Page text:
Doing the work

Plumber Michael Jones of Colerain Township often hears words of gratitude. As a contractor for PWC since 1995, Jones works on major repairs to sewage and waterlines. He spent more than two weeks in November repairing the line running to Stoughton's home.

He said PWC provides a humane and valuable service to the community by decreasing bills and making homes more economical to maintain. Some clients he services have gone without water for long periods he said, ranging from several weeks to a year. He explained in many cases, elderly or disabled clients don't know where to turn, so they slip through the cracks.

Jones said when his clients finally see water trickle out of their faucets after going without for a long time, he receives more than his shares of hugs and thanks. 

"I'm sure they would pay me if they could afford it," he said. "I could go to a regular customer's house and make more money, but the PWC people just appreciate the service - I've not run into anybody that's not appreciative of it." %page_break%

PWC leaders say it is the only organization of its kind in the country. Pitts hopes after other cities see results of the Cadmus study, they too will embrace the model. The organization combines 125 full-time construction professionals with more than 7,000 volunteers each year to complete both major and minor repairs to clients' homes. Pitts said people around the country, including many church and youth groups, approach PWC looking for collaborative volunteer projects.

Besides home repairs, Pitts said PWC weatherization inspections identify potentially deadly carbon monoxide leaks. Duke Energy partners with the organization to help fund energy-related inspections and repairs. Pitts said besides the philanthropic aspect, Duke recognizes when customers' bills become more affordable, they're far more likely to keep up with payments.

PWC's funding comes from private donations and the government. Pitts worries recent cuts to federal funding will have a deep impact on the organization's ability to serve clients in the future. He hopes people keep PWC's work in mind when it comes to both volunteering and making donations.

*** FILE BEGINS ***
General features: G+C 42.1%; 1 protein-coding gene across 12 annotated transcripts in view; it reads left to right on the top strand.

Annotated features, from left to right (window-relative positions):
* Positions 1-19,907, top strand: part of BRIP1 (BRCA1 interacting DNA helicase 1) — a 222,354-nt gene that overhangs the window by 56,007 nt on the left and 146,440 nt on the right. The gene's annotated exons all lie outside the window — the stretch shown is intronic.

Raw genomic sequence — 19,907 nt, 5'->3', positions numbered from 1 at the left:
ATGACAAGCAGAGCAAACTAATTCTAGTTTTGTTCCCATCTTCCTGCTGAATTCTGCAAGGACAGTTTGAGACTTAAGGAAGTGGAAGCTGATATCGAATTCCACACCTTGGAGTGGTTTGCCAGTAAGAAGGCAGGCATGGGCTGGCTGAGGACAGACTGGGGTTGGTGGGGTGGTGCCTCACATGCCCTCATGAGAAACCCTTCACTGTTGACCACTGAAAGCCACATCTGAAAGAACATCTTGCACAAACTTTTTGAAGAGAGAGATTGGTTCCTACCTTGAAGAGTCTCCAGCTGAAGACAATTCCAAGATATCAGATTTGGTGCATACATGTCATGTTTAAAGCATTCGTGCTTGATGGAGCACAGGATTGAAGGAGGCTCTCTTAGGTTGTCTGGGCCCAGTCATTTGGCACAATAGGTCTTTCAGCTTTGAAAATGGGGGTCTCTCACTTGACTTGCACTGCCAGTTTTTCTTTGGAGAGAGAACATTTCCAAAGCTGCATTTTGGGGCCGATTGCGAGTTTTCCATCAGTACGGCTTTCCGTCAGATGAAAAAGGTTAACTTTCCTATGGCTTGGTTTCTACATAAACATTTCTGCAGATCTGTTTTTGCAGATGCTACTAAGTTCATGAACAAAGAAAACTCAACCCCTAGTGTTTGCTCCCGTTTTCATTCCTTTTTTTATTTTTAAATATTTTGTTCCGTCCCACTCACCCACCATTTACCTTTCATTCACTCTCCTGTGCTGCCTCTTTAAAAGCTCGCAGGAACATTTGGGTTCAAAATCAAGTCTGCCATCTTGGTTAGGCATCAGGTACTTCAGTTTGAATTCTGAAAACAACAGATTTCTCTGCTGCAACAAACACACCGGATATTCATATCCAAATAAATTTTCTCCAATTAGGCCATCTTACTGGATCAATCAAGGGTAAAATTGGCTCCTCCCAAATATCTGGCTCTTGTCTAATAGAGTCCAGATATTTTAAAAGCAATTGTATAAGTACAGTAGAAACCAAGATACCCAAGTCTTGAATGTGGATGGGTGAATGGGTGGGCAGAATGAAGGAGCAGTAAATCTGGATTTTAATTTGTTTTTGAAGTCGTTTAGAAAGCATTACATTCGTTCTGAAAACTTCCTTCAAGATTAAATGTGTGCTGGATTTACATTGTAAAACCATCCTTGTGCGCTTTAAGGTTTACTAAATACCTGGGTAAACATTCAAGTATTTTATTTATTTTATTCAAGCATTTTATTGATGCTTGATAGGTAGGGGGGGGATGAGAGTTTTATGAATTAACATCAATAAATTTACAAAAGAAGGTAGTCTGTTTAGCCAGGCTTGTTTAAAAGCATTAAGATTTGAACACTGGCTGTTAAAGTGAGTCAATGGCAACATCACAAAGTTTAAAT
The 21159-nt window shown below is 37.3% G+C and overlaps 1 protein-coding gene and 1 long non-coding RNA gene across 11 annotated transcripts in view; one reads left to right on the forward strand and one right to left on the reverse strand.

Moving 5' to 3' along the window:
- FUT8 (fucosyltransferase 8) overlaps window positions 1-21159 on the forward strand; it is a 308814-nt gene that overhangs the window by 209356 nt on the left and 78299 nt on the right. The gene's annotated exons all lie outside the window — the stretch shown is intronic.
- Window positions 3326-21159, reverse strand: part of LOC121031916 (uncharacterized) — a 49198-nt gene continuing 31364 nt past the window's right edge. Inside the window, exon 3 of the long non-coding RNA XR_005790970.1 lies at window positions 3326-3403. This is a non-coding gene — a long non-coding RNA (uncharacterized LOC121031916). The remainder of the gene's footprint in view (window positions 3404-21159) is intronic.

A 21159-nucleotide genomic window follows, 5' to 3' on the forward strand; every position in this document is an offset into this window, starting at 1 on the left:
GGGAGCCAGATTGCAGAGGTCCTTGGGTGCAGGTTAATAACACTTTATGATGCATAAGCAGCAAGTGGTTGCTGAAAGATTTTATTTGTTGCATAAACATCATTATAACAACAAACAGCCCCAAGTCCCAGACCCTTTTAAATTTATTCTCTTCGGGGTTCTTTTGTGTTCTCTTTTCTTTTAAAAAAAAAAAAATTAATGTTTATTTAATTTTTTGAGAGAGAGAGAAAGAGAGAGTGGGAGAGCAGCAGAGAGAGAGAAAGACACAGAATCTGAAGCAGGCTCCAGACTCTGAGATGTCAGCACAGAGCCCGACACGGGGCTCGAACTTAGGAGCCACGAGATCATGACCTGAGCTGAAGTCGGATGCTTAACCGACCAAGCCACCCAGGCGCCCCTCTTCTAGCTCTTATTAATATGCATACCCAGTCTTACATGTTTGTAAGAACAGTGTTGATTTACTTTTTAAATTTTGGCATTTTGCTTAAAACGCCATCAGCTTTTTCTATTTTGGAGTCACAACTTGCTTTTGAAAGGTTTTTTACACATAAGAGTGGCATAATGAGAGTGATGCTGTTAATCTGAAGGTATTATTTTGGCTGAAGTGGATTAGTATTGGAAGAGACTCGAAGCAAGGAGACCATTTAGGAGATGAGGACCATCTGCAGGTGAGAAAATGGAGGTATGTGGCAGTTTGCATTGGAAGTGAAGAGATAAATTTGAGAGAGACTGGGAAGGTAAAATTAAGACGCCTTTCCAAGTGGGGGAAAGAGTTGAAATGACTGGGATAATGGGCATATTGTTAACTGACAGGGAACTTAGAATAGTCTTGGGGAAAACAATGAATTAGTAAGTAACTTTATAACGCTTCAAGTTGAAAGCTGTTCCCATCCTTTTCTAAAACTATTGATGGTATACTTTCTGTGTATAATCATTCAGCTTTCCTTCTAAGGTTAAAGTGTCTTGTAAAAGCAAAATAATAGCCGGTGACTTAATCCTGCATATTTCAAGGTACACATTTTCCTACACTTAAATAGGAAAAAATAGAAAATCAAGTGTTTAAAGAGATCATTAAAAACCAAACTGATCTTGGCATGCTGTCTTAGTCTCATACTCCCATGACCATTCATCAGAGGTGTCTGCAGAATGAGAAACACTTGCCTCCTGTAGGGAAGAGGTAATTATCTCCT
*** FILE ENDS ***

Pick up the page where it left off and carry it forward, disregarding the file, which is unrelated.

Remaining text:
How PWC works

"You can powerfully touch lives and improve communities for a reasonable amount of money and everybody can help," Pitts said. "There's (sic) benefits for every person in our community when you can save a house and allow a person to age in place."

Seventy-four-year-old, Elsmere, Ky. resident Clairene Hampton knows the benefits of PWC. She contacted the organization for help with her home, despite her tendency to be skeptical of something that seems "too good to be true."

Besides replacing windows which had been painted shut for more than 35 years, PWC updated Hampton's plumbing and helped make her bathroom more accessible. She said before going out one afternoon, she showed the site manager a couple of rotted boards on her deck. When she got home her entire deck was missing. Deeming the structure unsafe, she said, PWC builders and a swarm of "delightful" young people decided to rebuild her entire deck complete with electricity and stair lights.

She said every time she opens her windows to get fresh air or steps on her deck, she thinks of PWC.

"They have helped me so much. I don't have the words to express how grateful I am," Hampton said. "And let's face it, the world is in kind of a mess, but there are wonderful people out there and I've had the privilege of meeting those people."

Connect with PWC

  • PWC will host its annual spring volunteer event, the Repair Affair, Saturday, May 11.
  • To obtain services, volunteer opportunities or how to donate, visit or call (513) 351-7921.